Campaign focuses on suburbs, rural areas
BEIJING — Tens of thousands of underground Internet cafes will be targeted in a four-month government crackdown designed to stop teenagers accessing harmful and violent content.
Internet cafes located in rural areas, suburbs and areas around middle and primary schools are the main targets of the campaign.
“Illegal Internet bars are harming left-behind rural teenagers that lack parental care because their parents are away trying to make a living in cities,” Zhou Yongping, deputy director of the State Administration for Industry and Commerce, said in remarks carried on national media.
China has 316 million netizens, the biggest online population in the world.
The number of illegal Internet cafes is growing because of demand, the limited number of legal outlets, limited access to the web and a lack of enforcement. Illegal Internet cafes make large profits because they have much lower costs compared with registered outlets. Underground Internet bars also often have poorer quality computers, so even if they have many terminals the businesses are still cheaper to operate.
Zhou said last year his org cracked down 13,000 illegal Internet cafes. In the five years leading up to 2008, his department had cracked down on nearly 130,000 illegal Internet bars.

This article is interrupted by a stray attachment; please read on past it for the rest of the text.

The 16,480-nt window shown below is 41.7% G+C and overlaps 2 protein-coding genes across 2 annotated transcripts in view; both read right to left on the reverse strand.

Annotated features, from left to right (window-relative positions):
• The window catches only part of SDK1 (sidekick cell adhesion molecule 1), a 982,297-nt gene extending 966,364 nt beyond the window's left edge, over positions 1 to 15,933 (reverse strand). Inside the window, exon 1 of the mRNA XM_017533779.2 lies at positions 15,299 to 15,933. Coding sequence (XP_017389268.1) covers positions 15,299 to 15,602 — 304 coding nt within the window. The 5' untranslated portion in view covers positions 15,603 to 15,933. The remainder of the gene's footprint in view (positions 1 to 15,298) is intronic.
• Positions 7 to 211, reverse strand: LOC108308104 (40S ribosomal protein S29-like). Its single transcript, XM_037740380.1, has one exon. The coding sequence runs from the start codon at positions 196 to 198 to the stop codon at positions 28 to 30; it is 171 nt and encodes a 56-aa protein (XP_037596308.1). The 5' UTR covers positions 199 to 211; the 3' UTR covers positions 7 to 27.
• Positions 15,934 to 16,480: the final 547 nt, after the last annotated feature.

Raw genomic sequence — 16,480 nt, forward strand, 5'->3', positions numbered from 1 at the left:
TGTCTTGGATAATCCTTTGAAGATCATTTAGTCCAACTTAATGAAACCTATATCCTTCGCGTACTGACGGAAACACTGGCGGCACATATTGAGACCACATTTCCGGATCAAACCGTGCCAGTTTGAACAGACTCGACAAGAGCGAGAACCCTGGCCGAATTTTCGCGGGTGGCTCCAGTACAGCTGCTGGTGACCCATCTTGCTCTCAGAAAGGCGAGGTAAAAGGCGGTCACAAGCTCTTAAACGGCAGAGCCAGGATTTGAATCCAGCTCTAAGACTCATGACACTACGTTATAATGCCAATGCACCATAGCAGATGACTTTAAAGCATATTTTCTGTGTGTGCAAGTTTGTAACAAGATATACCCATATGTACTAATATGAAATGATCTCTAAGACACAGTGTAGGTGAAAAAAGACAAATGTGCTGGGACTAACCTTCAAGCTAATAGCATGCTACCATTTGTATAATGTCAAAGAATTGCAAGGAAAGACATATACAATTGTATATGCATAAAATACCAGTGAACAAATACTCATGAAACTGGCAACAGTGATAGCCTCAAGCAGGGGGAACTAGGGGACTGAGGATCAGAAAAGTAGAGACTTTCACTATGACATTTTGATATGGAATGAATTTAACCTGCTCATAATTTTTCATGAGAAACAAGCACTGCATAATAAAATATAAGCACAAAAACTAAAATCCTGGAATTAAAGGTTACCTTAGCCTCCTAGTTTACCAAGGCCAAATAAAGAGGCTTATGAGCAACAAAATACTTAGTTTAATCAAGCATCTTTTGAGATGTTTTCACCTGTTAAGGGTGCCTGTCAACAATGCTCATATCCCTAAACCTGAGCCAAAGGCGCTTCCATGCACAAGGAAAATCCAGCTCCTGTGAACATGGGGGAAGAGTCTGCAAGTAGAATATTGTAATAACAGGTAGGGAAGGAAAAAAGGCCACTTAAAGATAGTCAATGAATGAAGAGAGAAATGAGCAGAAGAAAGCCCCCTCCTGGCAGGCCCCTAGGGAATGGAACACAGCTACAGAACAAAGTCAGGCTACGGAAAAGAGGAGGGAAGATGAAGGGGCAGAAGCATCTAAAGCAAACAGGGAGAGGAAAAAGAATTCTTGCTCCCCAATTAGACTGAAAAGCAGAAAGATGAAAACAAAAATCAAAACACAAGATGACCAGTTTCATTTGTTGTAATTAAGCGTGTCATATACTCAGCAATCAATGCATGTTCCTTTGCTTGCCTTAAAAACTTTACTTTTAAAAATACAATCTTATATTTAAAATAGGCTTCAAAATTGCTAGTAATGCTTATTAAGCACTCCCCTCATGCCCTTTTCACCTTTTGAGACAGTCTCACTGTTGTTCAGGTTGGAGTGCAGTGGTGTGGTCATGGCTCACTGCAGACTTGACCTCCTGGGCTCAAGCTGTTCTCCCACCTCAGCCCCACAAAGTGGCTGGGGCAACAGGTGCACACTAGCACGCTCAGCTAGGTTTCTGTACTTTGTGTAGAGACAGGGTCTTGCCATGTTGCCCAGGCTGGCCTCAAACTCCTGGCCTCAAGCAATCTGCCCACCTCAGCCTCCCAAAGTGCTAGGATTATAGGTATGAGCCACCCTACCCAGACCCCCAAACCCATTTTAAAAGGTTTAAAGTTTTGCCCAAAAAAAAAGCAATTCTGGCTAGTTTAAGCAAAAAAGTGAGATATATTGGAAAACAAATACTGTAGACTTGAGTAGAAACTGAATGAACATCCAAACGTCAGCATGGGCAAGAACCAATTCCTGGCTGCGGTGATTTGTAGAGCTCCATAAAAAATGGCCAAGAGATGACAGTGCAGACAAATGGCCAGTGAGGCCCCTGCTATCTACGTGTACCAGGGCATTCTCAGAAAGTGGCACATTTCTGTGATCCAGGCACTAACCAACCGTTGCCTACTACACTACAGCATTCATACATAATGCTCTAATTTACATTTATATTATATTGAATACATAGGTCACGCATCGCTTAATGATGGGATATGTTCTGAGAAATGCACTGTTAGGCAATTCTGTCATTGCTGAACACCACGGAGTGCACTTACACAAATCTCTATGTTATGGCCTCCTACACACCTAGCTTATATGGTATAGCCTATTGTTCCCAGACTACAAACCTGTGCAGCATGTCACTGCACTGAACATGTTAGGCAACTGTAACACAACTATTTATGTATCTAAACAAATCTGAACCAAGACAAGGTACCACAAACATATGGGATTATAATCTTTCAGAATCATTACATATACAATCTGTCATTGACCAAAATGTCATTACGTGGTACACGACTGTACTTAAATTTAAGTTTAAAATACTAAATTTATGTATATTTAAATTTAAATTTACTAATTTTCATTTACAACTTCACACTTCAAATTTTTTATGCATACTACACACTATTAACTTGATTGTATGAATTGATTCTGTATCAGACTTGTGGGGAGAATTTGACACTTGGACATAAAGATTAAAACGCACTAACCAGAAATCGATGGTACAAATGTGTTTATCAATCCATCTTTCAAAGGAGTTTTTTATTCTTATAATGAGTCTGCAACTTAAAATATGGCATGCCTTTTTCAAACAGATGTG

By March 2007, according to official data, China had over 110,000 legal Internet bars. This compares with around 150,000 legal Internet cafes.
“There is also a trend of more illegal Internet bars appearing in urban-rural joint areas and city communities,” said Zhou.
The campaign, which will run from June 1 until Sept. 30, has some high-profile backers in the government. It will involve Zhou’s administration as well as the ministries of public security, culture, and industry and information technology, and the civilization office of the Central Committee of the Communist Party of China.
Zhou said local authorities would confiscate facilities and equipment belonging to illegal businesses, instead of simply punishing violators with fines. Those found violating laws would also face criminal punishment.
Rules introduced in 2004 require the owners of registered Internet cafes to have a minimum of 1 million yuan ($146,000) in the bank, 200 computers and an operating area of more than 300 square meters.